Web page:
This book examines Anglo-American defense policies in the Middle East between 1945 and 1955 and the attempts of these two Western powers to contain the Soviet expansion towards the region. It does not attempt to offer a comprehensive history of British and American policies in the Middle East. Instead, it examines those policies with a particular focus on the problems of Middle East defense. It also seeks to determine the aims behind the proposals of Middle East Command, Middle East Defense Organization Northern, Tier Defence Concept, and Baghdad Pact, their failings, and the struggle that was undertaken against them by hostile countries, such as Egypt, India, and the Soviet Union. It examines the events surrounding their formation, development, and collapse. Furthermore, it examines the policies of the regional countries, namely Turkey, Pakistan, Iran, and Iraq. Thus, it poses the questions of how the participating countries perceived the question of Middle East defense, what their basic aims were, and what problems they faced while trying to achieve these aims and implementing their chosen solutions.
Behçet Kemal Yeşilbursa is professor in the Department of History at Bursa Uludağ University.
Chapter 1: Middle East Command (MEC)
Chapter 2: Middle East Defence Organisation (MEDO)
Chapter 3: Dulles’s Northern Tier Defence Concept
Chapter 4: Turco-Pakistani Agreement
Chapter 5: Attempts to Recruit Iraq to the Turco-Pakistani Agreement
Chapter 6: Nuri Said’s and Menderes’s Search to Form a Defence Pact
Chapter 7: Formation of the Baghdad Pact
Chapter 8: Decline of the Baghdad Pact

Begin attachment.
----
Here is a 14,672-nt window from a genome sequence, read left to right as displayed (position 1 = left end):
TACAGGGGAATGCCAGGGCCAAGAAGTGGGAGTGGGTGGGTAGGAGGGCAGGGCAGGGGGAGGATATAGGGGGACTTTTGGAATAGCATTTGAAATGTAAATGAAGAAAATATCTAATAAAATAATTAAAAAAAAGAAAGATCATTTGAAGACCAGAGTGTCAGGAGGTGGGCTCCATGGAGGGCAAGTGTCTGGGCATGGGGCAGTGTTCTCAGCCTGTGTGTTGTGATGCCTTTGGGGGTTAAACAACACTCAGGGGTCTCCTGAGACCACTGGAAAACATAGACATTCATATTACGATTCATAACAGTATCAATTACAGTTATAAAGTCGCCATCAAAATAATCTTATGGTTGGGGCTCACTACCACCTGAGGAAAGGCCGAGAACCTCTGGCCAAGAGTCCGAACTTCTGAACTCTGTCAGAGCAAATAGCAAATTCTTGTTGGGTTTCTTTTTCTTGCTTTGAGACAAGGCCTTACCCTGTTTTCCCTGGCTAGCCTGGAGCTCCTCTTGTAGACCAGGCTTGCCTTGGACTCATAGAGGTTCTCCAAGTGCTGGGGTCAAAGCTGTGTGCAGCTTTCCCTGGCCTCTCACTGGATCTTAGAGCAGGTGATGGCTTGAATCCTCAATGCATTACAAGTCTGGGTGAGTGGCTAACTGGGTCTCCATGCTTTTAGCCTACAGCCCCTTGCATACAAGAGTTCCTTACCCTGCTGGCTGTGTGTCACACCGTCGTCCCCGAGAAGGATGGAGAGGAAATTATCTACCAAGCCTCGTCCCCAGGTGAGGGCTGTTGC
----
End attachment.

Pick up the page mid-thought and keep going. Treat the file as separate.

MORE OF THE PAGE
This important new study convincingly analyses the divergent policies behind the Anglo-American attempts to create collective defence structures in the Middle East after World War II. For the British these were part of increasingly desperate attempts to maintain their own military presence in the region, while the Americans preferred an alliance with independent partners in the region. The Suez Crisis marked the definitive failure of the British attempts, while the American attitude also allowed Turkey to become a full member of NATO rather than be part of the contested space between the superpowers that was the Middle East.
This is an industrious and perceptive analysis of a formative period in the history of the modern Middle East. It casts a new light on the role of the special Anglo-American pact during the days of the Cold War.
This critical and original analysis exposes the tensions between the two allies on the one hand and provides a persuasive analysis of the failed policies toward the Arab world; a failure that triggered processes that impact the lives of millions in the region until today.
This is a history for our times: one that anyone wishes to understand the place of the Middle East in world politics must read.
This is a work of exhaustive and meticulous scholarship. The changing relationship between a declining Britain and a rising United States is well-known. The same goes for the changing fortunes of Middle Eastern nations. But for policymakers, events were unpredictable, complex and of vital interest, all against a background of perceived Soviet threat, rising regional nationalism and important oil reserves. Turkey, a rising Western power in the Middle East, played an important part. Professor Yeşilbursa’s lucid account will be of great value to historians, but also to today’s policymakers, lest they forget that the best laid plans can go awry.